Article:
nep-geo New Economics Papers
on Economic Geography
Issue of 2013‒11‒14
nine papers chosen by
Andreas Koch
Institute for Applied Economic Research

  1. Firm Heterogeneity and the Localization of Economic Activities By Pamela Bombarda
  2. Towards DUI Regional Innovation Systems By Phil Cooke
  3. Amerisclerosis? The Puzzle of Rising U.S. Unemployment Persistence By Olivier Coibion; Yuriy Gorodnichenko; Dmitri Koustas
  4. The impact of Urban Enterprise Zones on establishment location decisions: Evidence from French ZFUs. By Mayer,T.; Mayneris, F.; Py, L.
  5. Foreign Direct Investment across China: what should we learn from spatial dependences? By Nasser Ary Tanimoune; Cécile Batisse; Mary-Françoise Renard
  6. A Comparison of GDP growth of European countries during 2008-2012 period from regional and other perspectives By Mazurek, Jiri
  7. Inference on Higher-Order Spatial Autoregressive Models with Increasingly Many Parameters By Abhimanyu Gupta; M. Robinson
  8. Einfluss der europäischen Regionalpolitik auf die deutsche Regionalförderung By Schwengler, Barbara
  9. Difusión del consumo de leche en España (1865-1981) By Ismael Hernández Adell; Francisco Muñoz Pradas; Josep Pujol Andreu

  1. By: Pamela Bombarda (THEMA - Théorie économique, modélisation et applications - CNRS : UMR8184 - Université de Cergy Pontoise)
    Abstract: This paper examines how market-access strategies, via exports and FDI, respond to changes in the level of integration. Empirical evidence shows that both firm exports and multinational activity are affected by trade-liberalization episodes. We account for the strong positive correlation between exports and FDI by developing a general-equilibrium model featuring firm heterogeneity, trade and FDI with final and intermediate products. Different geographical spaces are considered to quantify the effect of a preferential trade agreement (PTA) on supply-mode decisions, for both partner and excluded countries. The model sheds new light on the mechanisms through which geography reshapes the concentration of economic activities both inside and outside the PTA area.
    Keywords: Heterogeneous firms; PTA; Spatial networks; Intra-firm trade
    Date: 2013–10–27
  2. By: Phil Cooke
    Abstract: This paper marks a departure in seeking to develop the conceptual and practical apparatus of a regional innovation system (RIS) for science & technology-disadvantaged regions. It is empirically based and builds on insights about the limitations of STI (The Science-Technology-Innovation Approach, which is Linear, Specialist, Exclusive, Explicit/Codified, Global) and the strengths of DUI (The Doing-Using-Interacting Approach, which is Interactive, Diversified, Inclusive, Implicit, Regional/Local). DUI is highly compatible with Schumpeterian understanding that the core process of innovation is 'knowledge recombination'. From an evolutionary economic geography perspective, which is taken in the paper, this raises interesting issues for the economics of knowledge. First it underlines the need to pay serious attention to questions of the 'proximity' imperative, suggesting not that knowledge is easily appropriable for ('open') innovation but that it may be excessively difficult to identify because it lies hidden in possibly neighbouring - but different - industries and firms. Thus, second, it makes the notion of 'knowledge spillovers' problematic because the spillovers may not be forthcoming at all or may come in unrecognisable forms. Hence, third, this means that firms likely need more than usual RIS intermediation (including knowledge demonstration and transfer services) to avoid market failures of innovation. Assistance with identification of ‘modular’ policy elements is only one of the services required for DUI product, process and policy innovation. The complexity theory notion of 'transversality' has been advanced to capture the 'emergence' of novelty out of contexts of difference, unifying a solution to the three conceptual problem-issues raised in the paper.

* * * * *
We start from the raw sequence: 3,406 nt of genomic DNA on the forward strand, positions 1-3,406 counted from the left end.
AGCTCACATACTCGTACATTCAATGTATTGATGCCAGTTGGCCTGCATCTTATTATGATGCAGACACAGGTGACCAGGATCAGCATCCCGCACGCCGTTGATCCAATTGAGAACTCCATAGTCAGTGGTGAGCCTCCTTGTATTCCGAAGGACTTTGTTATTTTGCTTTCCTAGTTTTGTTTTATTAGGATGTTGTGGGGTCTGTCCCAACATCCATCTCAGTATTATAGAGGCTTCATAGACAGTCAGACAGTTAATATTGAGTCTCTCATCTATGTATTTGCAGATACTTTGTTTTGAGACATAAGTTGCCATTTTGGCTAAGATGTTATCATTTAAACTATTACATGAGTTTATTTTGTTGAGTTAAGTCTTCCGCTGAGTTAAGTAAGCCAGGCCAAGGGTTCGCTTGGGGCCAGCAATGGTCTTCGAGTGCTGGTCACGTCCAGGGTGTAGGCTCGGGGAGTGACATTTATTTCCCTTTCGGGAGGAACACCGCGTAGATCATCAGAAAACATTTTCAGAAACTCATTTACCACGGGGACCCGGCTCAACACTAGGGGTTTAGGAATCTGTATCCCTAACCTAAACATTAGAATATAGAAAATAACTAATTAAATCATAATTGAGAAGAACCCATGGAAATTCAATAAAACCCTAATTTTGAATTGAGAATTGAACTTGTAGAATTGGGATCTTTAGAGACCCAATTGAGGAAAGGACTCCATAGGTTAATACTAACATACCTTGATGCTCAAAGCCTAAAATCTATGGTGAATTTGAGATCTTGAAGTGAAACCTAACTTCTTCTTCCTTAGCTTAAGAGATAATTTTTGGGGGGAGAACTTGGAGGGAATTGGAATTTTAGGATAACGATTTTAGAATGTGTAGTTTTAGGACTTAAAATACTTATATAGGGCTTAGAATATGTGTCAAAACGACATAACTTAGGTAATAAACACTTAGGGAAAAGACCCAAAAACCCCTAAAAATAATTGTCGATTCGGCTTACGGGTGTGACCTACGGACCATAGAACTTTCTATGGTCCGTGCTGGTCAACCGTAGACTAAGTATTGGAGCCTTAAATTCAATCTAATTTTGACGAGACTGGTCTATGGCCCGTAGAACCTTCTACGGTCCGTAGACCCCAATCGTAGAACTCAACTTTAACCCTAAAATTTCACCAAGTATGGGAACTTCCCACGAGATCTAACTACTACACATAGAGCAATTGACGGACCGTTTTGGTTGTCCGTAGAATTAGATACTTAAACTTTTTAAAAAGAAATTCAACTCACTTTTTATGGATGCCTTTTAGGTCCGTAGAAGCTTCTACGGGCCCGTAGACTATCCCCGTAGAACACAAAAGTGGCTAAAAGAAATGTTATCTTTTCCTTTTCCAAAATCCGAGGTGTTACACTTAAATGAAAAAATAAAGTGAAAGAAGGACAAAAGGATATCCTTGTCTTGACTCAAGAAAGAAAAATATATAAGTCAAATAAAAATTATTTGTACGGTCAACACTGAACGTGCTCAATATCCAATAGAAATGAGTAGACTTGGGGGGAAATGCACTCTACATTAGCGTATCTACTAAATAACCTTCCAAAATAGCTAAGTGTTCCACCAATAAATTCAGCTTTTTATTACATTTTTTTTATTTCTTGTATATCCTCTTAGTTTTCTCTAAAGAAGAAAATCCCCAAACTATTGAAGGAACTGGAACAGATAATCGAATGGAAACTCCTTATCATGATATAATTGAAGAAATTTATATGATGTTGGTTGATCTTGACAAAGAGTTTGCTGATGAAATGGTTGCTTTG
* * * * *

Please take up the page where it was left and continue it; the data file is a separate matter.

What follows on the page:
Date: 2013–10
  3. By: Olivier Coibion; Yuriy Gorodnichenko; Dmitri Koustas
    Abstract: The persistence of U.S. unemployment has risen with each of the last three recessions, raising the specter that future U.S. recessions might look more like the Eurosclerosis experience of the 1980s than traditional V-shaped recoveries of the past. In this paper, we revisit possible explanations for this rising persistence. First, we argue that financial shocks do not systematically lead to more persistent unemployment than monetary policy shocks, so these cannot explain the rising persistence of unemployment. Second, monetary and fiscal policies can account for only part of the evolving unemployment persistence. Therefore, we turn to a third class of explanations: propagation mechanisms. We focus on factors consistent with four other cyclical patterns which have evolved since the early 1980s: a rising cyclicality in long-term unemployment, lower regional convergence after downturns, rising cyclicality in disability claims, and missing disinflation. These factors include declining labor mobility, changing age structures, and the decline in trust among Americans. To determine how these factors affect unemployment persistence, this paper exploits regional variation in labor market outcomes across Western Europe and North America during 1970-1990, in contrast to most previous work focusing either on cross-country variation or regional variation within countries. The results suggest that only cultural factors can account for the rising persistence of unemployment in the U.S., but the evolution in mobility and demographics over time should have more than offset the effects of culture.